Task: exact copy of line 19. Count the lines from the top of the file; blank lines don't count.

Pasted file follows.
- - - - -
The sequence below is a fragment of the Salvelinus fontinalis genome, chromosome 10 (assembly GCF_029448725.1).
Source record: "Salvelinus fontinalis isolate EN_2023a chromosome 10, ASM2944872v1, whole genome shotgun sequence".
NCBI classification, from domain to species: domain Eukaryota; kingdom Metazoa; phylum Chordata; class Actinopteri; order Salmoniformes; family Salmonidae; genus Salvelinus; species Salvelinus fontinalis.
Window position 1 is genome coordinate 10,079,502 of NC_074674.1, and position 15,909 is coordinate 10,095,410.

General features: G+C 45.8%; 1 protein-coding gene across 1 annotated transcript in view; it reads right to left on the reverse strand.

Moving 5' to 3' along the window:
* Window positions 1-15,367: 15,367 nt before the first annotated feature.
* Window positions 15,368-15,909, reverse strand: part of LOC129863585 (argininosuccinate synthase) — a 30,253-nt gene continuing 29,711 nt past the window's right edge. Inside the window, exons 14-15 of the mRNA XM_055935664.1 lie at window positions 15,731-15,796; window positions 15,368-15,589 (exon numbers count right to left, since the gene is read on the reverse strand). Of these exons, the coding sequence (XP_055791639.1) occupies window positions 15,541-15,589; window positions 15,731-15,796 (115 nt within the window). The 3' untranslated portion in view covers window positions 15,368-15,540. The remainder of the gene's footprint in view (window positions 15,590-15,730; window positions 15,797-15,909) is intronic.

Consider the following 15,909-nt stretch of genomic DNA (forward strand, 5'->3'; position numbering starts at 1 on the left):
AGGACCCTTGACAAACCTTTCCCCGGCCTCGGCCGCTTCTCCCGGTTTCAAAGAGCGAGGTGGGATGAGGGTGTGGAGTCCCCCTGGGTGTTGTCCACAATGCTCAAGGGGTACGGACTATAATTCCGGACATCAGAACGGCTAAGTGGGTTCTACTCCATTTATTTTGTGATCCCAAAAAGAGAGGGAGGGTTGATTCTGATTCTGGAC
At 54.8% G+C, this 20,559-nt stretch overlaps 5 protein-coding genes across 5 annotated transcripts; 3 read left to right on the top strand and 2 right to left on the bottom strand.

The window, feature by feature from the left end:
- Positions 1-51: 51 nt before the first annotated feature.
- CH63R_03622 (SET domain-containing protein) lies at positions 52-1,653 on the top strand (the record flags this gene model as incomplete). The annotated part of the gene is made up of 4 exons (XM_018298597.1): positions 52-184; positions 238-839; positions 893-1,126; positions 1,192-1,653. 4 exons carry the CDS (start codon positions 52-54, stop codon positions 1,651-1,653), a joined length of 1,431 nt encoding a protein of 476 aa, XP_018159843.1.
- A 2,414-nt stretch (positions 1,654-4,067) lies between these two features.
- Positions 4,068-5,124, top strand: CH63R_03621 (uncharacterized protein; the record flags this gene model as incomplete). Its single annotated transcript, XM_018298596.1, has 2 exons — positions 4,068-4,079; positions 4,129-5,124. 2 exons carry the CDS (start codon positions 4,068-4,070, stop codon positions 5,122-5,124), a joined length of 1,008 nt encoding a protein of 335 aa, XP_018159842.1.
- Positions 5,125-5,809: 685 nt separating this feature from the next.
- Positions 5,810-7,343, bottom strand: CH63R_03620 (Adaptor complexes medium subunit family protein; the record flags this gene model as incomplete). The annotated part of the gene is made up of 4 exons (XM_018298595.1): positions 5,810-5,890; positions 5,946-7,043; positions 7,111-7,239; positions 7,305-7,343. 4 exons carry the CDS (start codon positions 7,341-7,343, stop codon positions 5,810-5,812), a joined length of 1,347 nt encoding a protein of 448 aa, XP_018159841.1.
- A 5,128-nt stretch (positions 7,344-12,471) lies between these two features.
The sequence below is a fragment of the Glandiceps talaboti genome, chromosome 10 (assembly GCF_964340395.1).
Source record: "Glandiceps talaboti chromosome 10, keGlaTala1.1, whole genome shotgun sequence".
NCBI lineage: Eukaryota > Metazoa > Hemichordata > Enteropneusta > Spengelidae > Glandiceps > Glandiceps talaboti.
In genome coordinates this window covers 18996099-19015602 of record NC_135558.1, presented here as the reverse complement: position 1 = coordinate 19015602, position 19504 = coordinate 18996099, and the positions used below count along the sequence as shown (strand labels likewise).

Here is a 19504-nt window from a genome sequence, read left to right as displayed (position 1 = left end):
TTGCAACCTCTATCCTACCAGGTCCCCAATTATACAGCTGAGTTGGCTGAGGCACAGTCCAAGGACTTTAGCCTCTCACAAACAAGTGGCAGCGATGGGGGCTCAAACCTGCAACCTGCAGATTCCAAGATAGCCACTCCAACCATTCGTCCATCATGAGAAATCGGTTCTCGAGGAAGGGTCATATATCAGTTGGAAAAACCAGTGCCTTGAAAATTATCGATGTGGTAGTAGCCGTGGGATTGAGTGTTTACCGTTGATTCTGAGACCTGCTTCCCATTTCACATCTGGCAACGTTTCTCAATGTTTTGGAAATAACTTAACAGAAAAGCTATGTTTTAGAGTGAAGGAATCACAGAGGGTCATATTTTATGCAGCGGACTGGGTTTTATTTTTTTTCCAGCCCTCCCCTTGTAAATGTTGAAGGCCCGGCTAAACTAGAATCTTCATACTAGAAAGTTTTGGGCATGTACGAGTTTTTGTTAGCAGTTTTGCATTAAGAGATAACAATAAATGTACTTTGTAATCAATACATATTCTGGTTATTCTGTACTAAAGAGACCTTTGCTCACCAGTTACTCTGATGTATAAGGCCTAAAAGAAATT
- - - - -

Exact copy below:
- A 5,128-nt stretch (positions 7,344-12,471) lies between these two features.